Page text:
Stephen Curry is on a collision course with LeBron James to determine NBA supremacy

Adrian WojnarowskiThe Vertical

HOUSTON – The shots kept falling, those long, gorgeous arcing balls that scrape the sky and destroy the wills of men. Stephen Curry had immersed himself in a ferocious flurry, the greatest shooter the sport's ever seen turning these Western Conference finals into the sublime. Out of nowhere, out of so much doubt, Curry has become the most improbable superstar in the sport.

"I don't think we've ever seen anybody shoot the ball the way Steph does," Warriors coach Steve Kerr marveled.

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And so on Saturday night, something more washed over Curry on his way to 40 points, something seldom witnessed out of one of the most polite, obliging MVPs in the NBA's modern history. He stopped ignoring the taunts of courtside Houston Rockets fans and started giving it back to them. Another 3-pointer dropped, and he stood in the corner, preening, his scrawny chest puffed out, telling one befuddled fan to, "Sit down."

"If they want to talk," Curry said late Saturday, "hopefully they can take some back."

No one distributes damage the way Curry does, a thousand paper cuts on the way to a bludgeoning. He made 12 of 19 shots, including 7 of 9 3-pointers. He had seven assists and five rebounds. Steph Curry had Game 3, and the Rockets, on a yo-yo.

This 115-80 victory over Houston moved the Warriors within one game of a series sweep, within one game of the NBA Finals. Across the country, LeBron James and the Cleveland Cavaliers are halfway there, too, a 2-0 lead over the crumbling Atlanta Hawks with Games 3 and 4 awaiting at Quicken Loans Arena. These are two trains rumbling down the tracks.

This hasn't been the most memorable of NBA playoff springs, but Curry vs. James offers the possibility of redemption. Curry earned the NBA's Most Valuable Player award, but validation doesn't come with beating the runner-up James Harden in the conference finals. James is still the best player on the planet, the game's most relentless force of nature. He's forever lurking, forever crushing fairytales.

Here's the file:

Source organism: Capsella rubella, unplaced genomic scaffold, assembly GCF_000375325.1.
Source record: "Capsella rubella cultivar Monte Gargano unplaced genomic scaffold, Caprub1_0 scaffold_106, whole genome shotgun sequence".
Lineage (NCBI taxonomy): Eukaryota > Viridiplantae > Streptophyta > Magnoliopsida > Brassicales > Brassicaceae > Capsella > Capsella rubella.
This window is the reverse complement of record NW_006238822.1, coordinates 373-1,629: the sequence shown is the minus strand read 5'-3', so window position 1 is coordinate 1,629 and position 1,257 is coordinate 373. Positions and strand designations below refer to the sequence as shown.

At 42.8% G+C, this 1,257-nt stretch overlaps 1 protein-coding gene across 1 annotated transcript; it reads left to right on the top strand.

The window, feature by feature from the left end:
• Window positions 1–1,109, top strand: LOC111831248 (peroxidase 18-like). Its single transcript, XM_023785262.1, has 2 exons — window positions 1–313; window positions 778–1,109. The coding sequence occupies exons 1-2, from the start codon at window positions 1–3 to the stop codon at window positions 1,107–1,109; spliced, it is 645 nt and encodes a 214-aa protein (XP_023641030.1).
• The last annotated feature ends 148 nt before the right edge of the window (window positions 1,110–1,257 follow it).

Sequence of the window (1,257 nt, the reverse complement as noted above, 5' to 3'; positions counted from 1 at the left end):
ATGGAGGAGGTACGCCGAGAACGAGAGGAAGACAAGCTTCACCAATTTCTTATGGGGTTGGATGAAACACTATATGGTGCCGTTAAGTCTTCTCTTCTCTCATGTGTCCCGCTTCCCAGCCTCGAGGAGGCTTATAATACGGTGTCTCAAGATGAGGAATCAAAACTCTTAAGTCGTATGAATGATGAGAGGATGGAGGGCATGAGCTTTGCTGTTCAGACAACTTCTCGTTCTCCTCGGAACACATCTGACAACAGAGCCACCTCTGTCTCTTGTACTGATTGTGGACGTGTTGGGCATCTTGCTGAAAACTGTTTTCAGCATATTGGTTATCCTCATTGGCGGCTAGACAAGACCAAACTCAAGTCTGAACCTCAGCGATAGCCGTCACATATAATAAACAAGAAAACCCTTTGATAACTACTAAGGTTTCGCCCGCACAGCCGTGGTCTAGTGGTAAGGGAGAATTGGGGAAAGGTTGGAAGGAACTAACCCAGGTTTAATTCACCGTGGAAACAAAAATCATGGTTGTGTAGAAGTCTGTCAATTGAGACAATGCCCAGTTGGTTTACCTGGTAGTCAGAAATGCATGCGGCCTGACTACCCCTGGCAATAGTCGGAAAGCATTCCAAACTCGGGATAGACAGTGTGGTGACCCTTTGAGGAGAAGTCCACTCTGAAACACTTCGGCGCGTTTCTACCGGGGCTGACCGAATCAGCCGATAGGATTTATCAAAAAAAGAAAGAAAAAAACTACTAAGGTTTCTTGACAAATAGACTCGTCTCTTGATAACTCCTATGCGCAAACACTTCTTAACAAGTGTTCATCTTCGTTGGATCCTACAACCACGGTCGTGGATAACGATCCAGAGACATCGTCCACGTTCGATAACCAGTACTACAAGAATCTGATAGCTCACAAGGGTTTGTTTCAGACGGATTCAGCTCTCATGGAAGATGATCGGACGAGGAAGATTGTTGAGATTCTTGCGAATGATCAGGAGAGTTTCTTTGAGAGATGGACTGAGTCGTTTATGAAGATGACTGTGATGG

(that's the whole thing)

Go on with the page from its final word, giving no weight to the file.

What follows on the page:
If the Warriors fail in the NBA Finals, if James closes out the Hawks and elevates the Cavaliers to a title, this season will best be remembered for him. In this generation, in this NBA, the pursuit of something important goes through him.

The intersections of the Cavaliers and Warriors promise to be intriguing, and push past the two best players. On the night before Cleveland coach David Blatt started negotiations on a Cavaliers contract in June, he was on his way to Cleveland International Airport to fly to Golden State and accept the job as Kerr's top assistant.

Hours earlier, Blatt had impressed owner Dan Gilbert and his partners in several hours of discussions. In Blatt's mind, he still suspected the Cavaliers job was a long shot, and had been running out of time to accept Kerr's offer with Golden State. He wanted to come to the NBA, and thought that $1 million a season to run the Warriors' offense could catapult him into a head-coaching job. The Cavaliers had no idea they would be signing LeBron James, nor trading for Kevin Love. They were hiring Blatt to bring order to a young team, hiring him for a rebuild.

Over the next several hours on that mid-June day, Cavaliers officials made a few final calls for recommendations on Blatt, including USA Basketball officials and a Big Ten Conference coach who had studied several seasons of Blatt's Euro offense that spring. Before Blatt could leave for the airport, they called his agent, Mike Tannenbaum, and suggested that Blatt forgo climbing onto that plane. Blatt was the choice, and Kerr had his cue to make his move for Alvin Gentry.

Almost a year later, you wonder: Would Blatt be the preferred candidate to coach the New Orleans Pelicans, the way Gentry has become now? Would Ty Lue have led the Cavaliers to the cusp of the NBA Finals?

There could be a full week to consider those questions before Golden State and Cleveland start the NBA Finals, until East meets West. In the end, the best season's best player, Stephen Curry, is starting on his way toward the game's best player, LeBron James. You could see that dark side starting to show itself with Curry on Saturday night, see him starting to give everyone hell at the Toyota Center. LeBron James is lurking, creeping closer, and Stephen Curry understands the truth about the NBA: If you want something big in this league – if you want it all – there always seems to be one man standing in the way.

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